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A Message from VP Daniel Scholl - 3-17-2020

Dear Faculty and Staff,

First, let me give you a heart-felt thank you for work. The COVID-19 pandemic has certainly altered our “normal” world as we know it. Our reactions range from fear to serious concern to questioning the accuracy of the information we read and hear in the news. Some of us struggle with the intrusion of COVID-19 controls on our work.

We see in Sioux Falls how COVID-19 can turn a large workplace upside down and produce a ripple effect of far reaching consequences. South Dakota State University has a responsibility for preventing anything similar wherever its people are active in Brookings or elsewhere. But it’s a challenge when dealing with a virus that is easily transmissible between humans. We know individuals can be infected with the virus and expose others to it, and not even know it. The remote work and restricted travel orders we are under are designed to prevent propagation of COVID-19.

Your research, scholarship and creative activity is very important, to you, the university and to society.  At the same time, SDSU is a steward of the public good; we are collectively responsible to avoid putting one another or our partners at risk of catching the virus that causes COVID-19. That is why we are working remotely from our residences and limiting our travel. It’s why only narrowly scoped exceptions are made for RSCA functions that will be carried out away from our places of residence. While you may be able to control infection risks in your group, risks will be out of control if all groups continue with even the minimum work they deem as especially important. We define “essential” functions narrowly because of the high responsibility we have to each other and to our university partners.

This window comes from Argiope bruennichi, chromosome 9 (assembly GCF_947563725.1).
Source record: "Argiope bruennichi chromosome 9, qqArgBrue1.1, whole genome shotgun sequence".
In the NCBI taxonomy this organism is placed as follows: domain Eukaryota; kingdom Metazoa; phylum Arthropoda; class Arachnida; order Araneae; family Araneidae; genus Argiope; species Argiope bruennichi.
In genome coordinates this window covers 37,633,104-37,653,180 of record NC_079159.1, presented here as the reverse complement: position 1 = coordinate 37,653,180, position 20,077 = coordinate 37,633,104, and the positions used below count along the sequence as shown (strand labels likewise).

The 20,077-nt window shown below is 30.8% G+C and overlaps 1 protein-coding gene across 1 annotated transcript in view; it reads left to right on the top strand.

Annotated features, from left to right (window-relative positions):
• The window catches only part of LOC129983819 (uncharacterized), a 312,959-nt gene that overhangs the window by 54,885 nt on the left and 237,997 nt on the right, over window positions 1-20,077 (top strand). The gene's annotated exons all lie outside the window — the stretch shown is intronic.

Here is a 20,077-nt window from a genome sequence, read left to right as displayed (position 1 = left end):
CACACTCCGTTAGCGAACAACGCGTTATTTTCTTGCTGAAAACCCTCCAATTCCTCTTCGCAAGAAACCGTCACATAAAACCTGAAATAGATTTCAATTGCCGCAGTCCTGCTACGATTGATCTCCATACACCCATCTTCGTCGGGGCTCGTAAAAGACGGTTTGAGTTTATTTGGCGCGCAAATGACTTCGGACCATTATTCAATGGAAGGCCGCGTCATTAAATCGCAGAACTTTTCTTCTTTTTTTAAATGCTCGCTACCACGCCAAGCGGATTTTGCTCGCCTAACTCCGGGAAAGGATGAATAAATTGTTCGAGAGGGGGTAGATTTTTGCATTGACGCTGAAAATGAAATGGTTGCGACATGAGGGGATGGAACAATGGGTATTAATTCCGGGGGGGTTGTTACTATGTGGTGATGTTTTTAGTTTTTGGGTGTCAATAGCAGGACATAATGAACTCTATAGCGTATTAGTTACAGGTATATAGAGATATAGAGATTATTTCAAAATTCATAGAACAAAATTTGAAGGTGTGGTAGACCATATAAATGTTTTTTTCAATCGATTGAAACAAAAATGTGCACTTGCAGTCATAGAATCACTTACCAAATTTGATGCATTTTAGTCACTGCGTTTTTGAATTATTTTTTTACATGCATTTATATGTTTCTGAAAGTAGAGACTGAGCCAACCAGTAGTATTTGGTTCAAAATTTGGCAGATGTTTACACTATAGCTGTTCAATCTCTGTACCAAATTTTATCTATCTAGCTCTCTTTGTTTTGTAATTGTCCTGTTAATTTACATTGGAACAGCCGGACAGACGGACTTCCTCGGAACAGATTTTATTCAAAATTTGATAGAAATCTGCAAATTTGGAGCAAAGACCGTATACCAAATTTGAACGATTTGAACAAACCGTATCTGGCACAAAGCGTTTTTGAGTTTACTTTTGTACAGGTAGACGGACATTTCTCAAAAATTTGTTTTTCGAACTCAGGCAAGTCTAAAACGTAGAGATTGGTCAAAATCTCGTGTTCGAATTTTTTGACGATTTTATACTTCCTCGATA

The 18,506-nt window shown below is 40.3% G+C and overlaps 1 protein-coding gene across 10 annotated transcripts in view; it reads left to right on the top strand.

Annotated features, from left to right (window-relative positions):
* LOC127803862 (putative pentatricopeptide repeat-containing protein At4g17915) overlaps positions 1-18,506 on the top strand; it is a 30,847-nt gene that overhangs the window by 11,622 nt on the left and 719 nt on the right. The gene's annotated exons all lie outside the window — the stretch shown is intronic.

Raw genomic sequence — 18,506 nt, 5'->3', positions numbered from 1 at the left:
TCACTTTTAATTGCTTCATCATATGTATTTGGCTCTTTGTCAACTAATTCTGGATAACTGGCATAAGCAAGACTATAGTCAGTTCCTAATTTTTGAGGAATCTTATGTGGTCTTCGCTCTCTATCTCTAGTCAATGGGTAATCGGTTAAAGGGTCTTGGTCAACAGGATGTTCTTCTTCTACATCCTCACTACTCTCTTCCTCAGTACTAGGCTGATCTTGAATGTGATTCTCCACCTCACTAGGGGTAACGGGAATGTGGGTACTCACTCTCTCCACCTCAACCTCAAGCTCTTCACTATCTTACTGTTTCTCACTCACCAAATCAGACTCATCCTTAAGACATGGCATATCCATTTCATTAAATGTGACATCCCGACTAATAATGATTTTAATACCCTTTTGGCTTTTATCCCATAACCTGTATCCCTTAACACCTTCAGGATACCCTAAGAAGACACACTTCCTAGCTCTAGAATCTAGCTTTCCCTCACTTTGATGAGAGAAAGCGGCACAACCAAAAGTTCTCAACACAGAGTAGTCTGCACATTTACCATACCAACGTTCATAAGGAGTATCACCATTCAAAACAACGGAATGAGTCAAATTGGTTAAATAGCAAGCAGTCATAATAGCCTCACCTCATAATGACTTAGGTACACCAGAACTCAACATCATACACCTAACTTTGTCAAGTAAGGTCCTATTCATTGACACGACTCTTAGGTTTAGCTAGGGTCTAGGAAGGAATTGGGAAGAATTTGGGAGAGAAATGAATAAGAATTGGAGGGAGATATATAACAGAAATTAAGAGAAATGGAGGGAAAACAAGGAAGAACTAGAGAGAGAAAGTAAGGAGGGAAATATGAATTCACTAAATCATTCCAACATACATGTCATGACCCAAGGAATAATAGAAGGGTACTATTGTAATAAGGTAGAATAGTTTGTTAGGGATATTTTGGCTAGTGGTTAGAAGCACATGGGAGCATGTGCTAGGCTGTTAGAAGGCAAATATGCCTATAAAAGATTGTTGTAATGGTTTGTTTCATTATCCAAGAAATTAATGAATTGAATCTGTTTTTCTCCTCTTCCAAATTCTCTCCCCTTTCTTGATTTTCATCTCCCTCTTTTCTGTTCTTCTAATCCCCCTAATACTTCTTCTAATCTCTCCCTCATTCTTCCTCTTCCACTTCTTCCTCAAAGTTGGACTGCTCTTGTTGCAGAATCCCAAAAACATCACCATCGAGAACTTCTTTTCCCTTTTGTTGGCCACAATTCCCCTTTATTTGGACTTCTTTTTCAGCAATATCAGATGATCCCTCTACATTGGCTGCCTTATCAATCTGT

We have many unknowns about resuming on-site and field work. I encourage you to plan for the unexpected in your RSCA programs. Carefully plan for the potential of remote work conditions persisting beyond May 15, 2020 and for the possibility of prolonged transition back with limited staffing.

But, I also encourage you to think about how you can shape the future. Are you discovering that there are new ways to do your scholarly work?  Can your expertise and collaborative ability be turned to helping our society adapt to a different post-COVID-19 world? I look forward to the next several years working with you and observing the solutions you develop and contribute to society.


Daniel Scholl